To make matters worse, on August 9, contrary to repeated orders to attack the British forces along the Niagara River (near Buffalo, New York) and in Kingston (across the St. Lawrence River from upstate New York where the river meets Lake Ontario), the American commander for those areas, Major General Henry Dearborn, entered into a truce with his British counterparts. The truce was to extend to Hull's theater of operations if Hull concurred, but Dearborn sent word to Hull only by regular mail. The cessation of hostilities in the east allowed the British to send to Fort Malden the troops that would have otherwise fought Dearborn. Those troops arrived at Fort Malden on August 13.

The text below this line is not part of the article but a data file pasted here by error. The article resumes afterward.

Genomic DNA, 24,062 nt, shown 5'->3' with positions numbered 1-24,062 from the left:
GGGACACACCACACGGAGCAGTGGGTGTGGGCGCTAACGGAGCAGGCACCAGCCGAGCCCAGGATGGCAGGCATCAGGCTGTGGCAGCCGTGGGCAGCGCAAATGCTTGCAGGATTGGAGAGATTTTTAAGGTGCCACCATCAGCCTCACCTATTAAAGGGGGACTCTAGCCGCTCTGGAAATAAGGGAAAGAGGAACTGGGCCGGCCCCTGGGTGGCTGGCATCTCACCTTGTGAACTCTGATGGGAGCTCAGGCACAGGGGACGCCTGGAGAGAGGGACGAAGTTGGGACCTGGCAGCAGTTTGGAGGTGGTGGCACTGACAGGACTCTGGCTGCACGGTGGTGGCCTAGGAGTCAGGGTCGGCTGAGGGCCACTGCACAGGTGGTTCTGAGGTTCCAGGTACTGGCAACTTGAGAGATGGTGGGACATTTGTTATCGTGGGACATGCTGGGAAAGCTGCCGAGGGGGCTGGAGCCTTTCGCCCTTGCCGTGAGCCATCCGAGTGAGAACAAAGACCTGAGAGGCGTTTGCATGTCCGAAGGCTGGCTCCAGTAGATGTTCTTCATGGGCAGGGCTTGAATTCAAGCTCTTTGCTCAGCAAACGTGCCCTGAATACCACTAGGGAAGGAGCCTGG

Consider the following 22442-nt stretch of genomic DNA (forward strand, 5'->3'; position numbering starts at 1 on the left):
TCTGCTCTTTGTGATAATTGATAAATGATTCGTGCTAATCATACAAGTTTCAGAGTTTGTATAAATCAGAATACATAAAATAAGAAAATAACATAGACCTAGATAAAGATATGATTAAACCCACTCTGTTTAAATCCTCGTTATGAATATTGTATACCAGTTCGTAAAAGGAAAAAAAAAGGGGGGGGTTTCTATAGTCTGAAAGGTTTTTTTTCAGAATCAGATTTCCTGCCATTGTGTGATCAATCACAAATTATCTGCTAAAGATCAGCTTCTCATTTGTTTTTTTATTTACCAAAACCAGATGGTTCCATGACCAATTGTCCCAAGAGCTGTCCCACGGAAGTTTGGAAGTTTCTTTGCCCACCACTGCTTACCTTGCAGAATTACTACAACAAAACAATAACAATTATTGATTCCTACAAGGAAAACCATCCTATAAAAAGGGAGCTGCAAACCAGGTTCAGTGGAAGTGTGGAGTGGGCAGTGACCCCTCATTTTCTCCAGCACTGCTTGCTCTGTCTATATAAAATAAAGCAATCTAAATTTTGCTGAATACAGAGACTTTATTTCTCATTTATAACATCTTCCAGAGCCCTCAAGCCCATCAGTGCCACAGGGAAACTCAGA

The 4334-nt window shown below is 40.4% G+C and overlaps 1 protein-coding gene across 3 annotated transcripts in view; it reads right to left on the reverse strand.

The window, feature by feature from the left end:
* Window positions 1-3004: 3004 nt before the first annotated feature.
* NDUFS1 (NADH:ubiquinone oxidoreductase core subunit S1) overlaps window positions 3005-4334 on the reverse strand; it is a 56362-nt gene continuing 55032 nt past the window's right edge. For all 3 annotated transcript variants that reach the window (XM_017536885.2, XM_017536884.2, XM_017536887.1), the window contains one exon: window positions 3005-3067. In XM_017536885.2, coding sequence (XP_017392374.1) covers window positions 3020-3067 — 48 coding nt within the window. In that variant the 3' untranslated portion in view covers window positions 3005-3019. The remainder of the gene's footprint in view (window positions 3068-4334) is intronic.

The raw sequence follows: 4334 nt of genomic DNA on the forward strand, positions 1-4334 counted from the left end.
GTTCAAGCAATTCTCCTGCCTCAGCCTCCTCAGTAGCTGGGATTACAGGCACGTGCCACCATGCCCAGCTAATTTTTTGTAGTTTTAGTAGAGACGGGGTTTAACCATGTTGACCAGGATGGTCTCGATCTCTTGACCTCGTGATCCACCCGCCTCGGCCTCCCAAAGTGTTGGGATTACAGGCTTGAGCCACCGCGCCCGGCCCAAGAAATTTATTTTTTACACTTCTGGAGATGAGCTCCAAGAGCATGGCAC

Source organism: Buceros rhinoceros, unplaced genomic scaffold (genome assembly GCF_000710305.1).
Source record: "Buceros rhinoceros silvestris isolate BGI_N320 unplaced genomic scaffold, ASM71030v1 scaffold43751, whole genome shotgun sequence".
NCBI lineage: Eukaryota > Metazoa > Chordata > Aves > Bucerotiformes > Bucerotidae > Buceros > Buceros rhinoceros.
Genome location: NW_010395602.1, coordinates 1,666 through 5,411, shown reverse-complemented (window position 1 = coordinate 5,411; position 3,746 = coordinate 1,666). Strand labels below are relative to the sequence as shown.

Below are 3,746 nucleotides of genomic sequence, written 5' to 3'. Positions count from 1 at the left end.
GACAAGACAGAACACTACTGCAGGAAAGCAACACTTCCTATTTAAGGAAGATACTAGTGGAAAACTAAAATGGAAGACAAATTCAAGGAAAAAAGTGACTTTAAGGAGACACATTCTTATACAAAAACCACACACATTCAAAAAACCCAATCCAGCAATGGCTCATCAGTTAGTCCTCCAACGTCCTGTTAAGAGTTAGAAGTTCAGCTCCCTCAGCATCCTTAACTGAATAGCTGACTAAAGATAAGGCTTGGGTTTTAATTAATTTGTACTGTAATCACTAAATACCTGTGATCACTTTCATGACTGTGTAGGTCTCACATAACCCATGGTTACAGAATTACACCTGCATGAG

On August 15, the British crossed the border three miles south of Detroit and demanded Hull's surrender. Even though Hull's fort could have repulsed an initial assault, his garrison would not have survived a long siege. In addition, the British commander stated that once an attack began, the conduct of his Indian allies would be beyond his control. Hull had a number of noncombatants inside his fort, including women and children. He also knew firsthand the savagery of Indian warfare and the disregard the Natives had for the lives of civilians and prisoners of war. Believing his cause to be hopeless and not wanting to needlessly shed blood, Hull surrendered Detroit on August 16 without firing a shot. Ironically, his nephew, Captain Isaac Hull of the U.S. Navy, defeated the H.M.S. Guerrieri three days laterthe first American naval victory of the warwhile in command of the U.S.S. Constitution.